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Left: For buildings such as its 79-year-old city hall, Los Angeles recently replaced its 10-year-old maintenance-management system (MRO Software's Maximo) with a Web-based program (Aleier's FM1j) that has lease- and project-management functionality. “We're working to implement that now,” says building maintenance superintendent Dan Eason.

Indeed, the ability to generate reports on parameters ranging from the big picture to the smallest detail is one of the software's greatest benefits. A typical set of reports compares “demand maintenance” (DM—responding to a problem) to preventive maintenance (PM—maintaining equipment to prevent problems), showing the percentage of each for every individual facility or even each piece of equipment.

All this data is impossible to analyze manually. “There are so many controls and systems in a big building that we rely on it heavily,” says Venu Gupta, Milwaukee's superintendent of buildings and fleets. “It's just not cost effective to have people trying to gather all this data.”

Budgeting for the Investment

Professional building managers use the system to improve the ratio of planned to unplanned work, with the goal of moving unplanned work as near to zero as possible. But like any software, a CMMS requires a commitment. Therefore:

  • Get buy-in from employees as well as elected officials. Design and construction represent 15% of a building's lifetime cost. Thus, maintenance is an essential part of building operation, not a necessary evil, and employees need to see how much better life is in a planned rather than reactive environment.
  • Determine what you want the system to do. Will it be just for maintenance or will it also provide input to accounting and budgeting? Do you want it to control spare parts stores? Do you want it to feed into the purchasing system? Are there intelligent building systems to interface with? Will it be used for non-facility assets?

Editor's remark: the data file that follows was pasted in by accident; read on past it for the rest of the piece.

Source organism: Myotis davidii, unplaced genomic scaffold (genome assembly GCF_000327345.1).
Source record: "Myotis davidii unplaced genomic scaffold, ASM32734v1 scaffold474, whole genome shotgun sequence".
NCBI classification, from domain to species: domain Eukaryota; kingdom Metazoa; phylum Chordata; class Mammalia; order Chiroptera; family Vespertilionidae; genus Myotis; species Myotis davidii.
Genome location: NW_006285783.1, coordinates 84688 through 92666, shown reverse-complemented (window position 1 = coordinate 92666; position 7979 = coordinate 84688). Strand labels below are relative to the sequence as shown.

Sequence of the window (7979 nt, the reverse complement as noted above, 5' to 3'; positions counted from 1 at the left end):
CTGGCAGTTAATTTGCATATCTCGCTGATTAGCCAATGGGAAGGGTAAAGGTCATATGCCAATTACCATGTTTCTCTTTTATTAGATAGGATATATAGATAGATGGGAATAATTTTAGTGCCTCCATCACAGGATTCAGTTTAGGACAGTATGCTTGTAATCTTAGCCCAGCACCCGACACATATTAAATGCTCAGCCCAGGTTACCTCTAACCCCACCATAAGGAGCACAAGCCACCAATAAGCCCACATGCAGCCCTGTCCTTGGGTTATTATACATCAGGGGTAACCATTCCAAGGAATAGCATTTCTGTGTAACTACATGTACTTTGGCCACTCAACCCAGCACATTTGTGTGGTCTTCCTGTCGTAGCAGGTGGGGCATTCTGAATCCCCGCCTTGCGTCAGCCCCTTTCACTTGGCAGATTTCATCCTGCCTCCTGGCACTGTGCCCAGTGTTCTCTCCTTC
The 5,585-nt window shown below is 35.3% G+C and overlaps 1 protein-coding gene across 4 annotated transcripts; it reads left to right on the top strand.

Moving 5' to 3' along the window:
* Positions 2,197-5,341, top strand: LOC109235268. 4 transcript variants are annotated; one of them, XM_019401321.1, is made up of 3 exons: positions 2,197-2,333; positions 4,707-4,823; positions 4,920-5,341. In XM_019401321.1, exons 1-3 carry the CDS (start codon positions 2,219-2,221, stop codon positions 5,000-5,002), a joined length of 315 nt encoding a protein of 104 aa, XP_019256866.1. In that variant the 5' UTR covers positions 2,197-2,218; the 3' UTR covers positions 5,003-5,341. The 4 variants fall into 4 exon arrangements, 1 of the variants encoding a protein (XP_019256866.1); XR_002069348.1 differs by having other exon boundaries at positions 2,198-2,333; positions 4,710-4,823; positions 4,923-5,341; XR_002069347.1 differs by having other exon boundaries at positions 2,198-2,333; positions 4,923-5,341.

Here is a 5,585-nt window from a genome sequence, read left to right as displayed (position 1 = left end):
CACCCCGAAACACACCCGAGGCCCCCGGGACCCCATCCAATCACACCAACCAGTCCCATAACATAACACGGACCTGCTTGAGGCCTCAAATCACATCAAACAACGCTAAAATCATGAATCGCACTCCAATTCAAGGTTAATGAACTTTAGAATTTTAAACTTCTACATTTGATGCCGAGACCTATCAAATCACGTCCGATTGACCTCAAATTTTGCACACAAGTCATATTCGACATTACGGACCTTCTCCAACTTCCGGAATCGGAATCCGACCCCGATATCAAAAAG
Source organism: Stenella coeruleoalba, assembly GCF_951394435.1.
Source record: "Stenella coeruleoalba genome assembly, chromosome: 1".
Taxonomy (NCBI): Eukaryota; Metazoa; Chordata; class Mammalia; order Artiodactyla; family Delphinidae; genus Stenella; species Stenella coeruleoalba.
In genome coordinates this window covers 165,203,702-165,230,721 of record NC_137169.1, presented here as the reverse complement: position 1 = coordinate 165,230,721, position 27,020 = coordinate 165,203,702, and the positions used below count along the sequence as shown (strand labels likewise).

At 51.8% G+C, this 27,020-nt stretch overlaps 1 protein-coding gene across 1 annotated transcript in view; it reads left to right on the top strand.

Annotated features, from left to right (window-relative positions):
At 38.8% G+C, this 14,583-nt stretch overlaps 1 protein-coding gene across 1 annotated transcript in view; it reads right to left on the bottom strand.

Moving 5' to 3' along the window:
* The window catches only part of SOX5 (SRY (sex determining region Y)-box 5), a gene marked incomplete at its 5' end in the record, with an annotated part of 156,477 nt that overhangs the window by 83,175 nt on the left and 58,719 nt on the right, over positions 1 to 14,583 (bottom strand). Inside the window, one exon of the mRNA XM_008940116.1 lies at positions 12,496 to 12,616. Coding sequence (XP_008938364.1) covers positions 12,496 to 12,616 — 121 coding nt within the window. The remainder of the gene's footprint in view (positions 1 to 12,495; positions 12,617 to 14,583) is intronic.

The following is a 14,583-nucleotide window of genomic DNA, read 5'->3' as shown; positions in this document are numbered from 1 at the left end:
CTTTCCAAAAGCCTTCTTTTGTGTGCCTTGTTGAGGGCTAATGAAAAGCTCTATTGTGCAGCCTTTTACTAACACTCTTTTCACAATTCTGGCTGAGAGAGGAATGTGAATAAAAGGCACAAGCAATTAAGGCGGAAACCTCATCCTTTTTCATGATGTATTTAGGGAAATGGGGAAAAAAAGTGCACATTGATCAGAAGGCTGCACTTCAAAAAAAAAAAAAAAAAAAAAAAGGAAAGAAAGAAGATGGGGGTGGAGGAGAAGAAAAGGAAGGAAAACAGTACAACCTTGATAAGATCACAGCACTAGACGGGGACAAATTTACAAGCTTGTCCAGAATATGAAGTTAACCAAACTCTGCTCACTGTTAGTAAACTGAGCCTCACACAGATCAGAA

• Ensure adequate resources for ongoing as well as initial data entry. While the base price of many systems hovers around $1000, that's just the initial investment. For every $1 spent on the software, expect to spend $2 to $3 for implementation, training, and data entry.

“We had extensive training to get the mechanics computer literate to where they could enter their hours,” says Gates. “It took them a while to get accustomed to it, but now they like it.”

“The best way to do it is to have everyone's hands in there,” says Joe Jacobsen, former director of operations and maintenance for Milwaukee. His employees scheduled maintenance based on manufacturer recommendations, then tweaked it based on their experience with the equipment. The city's system tracks 120 tasks and 1800 pieces of equipment.

One big benefit to cities, which all face an aging workforce, is the ability to retain organizational memory. When the most experienced managers and workers depart, they won't take everything they know with them because much of it resides in the software.

“The job of facility manager has changed,” Kohal says. “They need to speak to senior management in financial terms. They need to have accountability, to incorporate Six Sigma and Lean methods into their processes. There are a lot of different aspects to being a facility director today.”

—Palmer is a construction writer based in Lyons, Colo., and former editor of Public Works.


Web Extra:

To see how much time Milwaukee spends on preventive maintenance versus emergency repairs on its 50 buildings, click here

Read the sidebar, Meaningful Measurements.